Years ago I spent the summer in the Netherlands at an international agricultural institute. One of my co-workers on the course hailed from Madagascar. His name still rings in my mind – Rakotodramananana: just that, no first name, no last, just the whole chunk. How wonderful is that? Of course, from his perspective Aimairaghan Ui’Sulliebhean is quite exotic too. Which is my point. Diversity is delightful: it adds spice to the daily grind and makes a much more interesting cake of life. And about 70 years after the foundation of the state (that’s after seven decades of colcannon and Catholicism, hurling and horses) Ireland started to climb exponentially up the diversity scale. Polish shops appeared in every small town selling kielbasa and frozen piroguies. Bacon and cabbage families started to have frozen pizza for dinner. It was great. Nobody was compelled to eat vindaloo or go fishing for pike but if you wanted to try something different it was increasingly easy. The downside was that bargains were less easy to come by – you couldn’t buy tiny delicate delicious dabs at 28p a pound at the fishmongers or chicken livers for half nothing as we did in the 70s of the last century when there was no demand for those things.
Ten years ago, I started a new research project funded by the Department of Agriculture. It was fundamental research that brought lab work and computer-power together to help make Irish food-production safer and more efficient. The group hired a highly effective molecular biologist trained in the best US colleges and currently working in an Irish university. He was old enough, smart enough and skilled enough to be running his own research group but was still working as a humble post-doctoral researcher. These things happen; you keep applying for posts and coming second. You keep applying despite knowing there is an internal candidate. It takes ‘bottle’ under such circumstances to keep slogging along in science and applying for jobs because you’re good at it, because you love finding out what makes the world tick, because you can’t stop saying “that’s what I am”. So we were fortunate to get him.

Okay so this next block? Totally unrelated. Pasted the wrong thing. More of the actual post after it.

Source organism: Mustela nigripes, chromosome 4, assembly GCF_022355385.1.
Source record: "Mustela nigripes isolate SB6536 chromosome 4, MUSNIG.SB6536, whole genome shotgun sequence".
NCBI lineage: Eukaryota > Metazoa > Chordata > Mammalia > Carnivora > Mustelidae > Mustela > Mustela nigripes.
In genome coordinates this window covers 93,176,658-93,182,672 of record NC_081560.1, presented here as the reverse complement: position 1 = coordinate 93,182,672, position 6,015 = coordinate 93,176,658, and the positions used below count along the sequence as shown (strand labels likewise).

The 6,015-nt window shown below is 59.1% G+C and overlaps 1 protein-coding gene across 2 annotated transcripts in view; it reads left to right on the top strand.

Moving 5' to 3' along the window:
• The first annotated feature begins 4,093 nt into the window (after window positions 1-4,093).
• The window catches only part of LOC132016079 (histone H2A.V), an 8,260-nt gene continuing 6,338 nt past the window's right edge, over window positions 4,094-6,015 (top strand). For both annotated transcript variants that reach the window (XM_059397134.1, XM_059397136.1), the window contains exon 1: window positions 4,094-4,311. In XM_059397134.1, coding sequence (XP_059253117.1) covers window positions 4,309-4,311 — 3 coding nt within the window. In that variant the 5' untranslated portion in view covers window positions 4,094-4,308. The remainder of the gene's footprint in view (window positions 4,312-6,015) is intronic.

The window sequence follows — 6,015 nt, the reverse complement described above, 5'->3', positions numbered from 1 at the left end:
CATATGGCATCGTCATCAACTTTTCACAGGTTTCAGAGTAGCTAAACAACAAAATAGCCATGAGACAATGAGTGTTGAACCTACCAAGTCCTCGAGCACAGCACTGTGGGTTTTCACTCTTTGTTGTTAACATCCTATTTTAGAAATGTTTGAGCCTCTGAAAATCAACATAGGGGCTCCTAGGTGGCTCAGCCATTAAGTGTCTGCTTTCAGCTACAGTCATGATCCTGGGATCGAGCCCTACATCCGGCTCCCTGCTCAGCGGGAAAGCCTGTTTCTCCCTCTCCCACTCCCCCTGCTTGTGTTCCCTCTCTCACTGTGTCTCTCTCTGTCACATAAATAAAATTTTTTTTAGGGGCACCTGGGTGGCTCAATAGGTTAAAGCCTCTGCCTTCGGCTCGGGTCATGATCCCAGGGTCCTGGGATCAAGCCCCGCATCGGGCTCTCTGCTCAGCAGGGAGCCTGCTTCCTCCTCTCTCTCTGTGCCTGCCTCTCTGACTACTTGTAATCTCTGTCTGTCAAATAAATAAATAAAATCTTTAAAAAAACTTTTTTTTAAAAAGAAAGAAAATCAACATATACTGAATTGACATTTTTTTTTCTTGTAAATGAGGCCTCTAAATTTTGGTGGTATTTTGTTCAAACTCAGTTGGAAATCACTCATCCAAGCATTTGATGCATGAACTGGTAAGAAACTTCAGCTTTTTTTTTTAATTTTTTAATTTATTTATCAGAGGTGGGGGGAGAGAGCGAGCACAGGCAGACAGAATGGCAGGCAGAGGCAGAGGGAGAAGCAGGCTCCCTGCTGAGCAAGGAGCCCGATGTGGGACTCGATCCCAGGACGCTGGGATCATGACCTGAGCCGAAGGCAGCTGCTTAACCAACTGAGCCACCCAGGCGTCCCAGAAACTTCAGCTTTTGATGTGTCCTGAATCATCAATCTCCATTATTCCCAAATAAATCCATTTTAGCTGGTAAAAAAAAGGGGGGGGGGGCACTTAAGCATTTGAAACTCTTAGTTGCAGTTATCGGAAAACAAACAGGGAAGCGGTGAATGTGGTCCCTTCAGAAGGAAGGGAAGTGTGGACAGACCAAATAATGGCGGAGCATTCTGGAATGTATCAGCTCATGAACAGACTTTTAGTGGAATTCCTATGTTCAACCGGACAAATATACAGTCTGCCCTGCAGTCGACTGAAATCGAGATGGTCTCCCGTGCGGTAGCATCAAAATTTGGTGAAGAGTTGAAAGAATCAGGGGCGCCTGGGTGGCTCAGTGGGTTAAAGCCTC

One teeny problem was that, because he hailed originally (before his stellar career in the US) from the Indian subcontinent, monoglot me could never remember how to spell his name. His first name that is, because his given name was easy even if it came last. How cool is that? A place where you’re called Murphy Paddy. Rather than asking him, I thought I’d take a guess and google it. Ooops! The top three hits referred not to his science but to a sorry series of reports from the Dublin Equality Commission. My colleague lived in the outer suburbs and commuted in by bus, so he bought a season ticket and used it every working day for months until one day it was seized by the driver as invalid. My pal argued that his ticket might be tatty from use but was still valid. It was clear, however, that everyone was being held up. So he paid full fare to get to work and was told he would have to go to the central Dublin Bus office to get his season ticket back and sort it out. In the afternoon, he took time off work and trogged across town to O’Connell St where an inspector apologised and gave him his full fare back but advised him to get a (free) replacement season ticket to avoid such problems in the future. It was clear from the record that my pal snapped at that stage and took a case against the driver to the Equality Commission. He did this not for himself but for his children, and the single mother from Nigeria, and the student from Ethiopia whom he saw getting dissed every day in some, often trivial but cumulatively demoralising, fashion. As a middle-class educated man with a suit and a mortgage, he himself could rise above The Look, The Not-look, The Hesitation, The Unaccountable Difficulty. The case was, I think quite properly, eventually dismissed, from lack of admissible evidence, but it has the ring of truth doesn’t it?
If we’re to benefit from the colour, the energy, the opportunities, the availability of scrumptious food that cultural diversity provides, we all have to work at making New Irelanders welcome.
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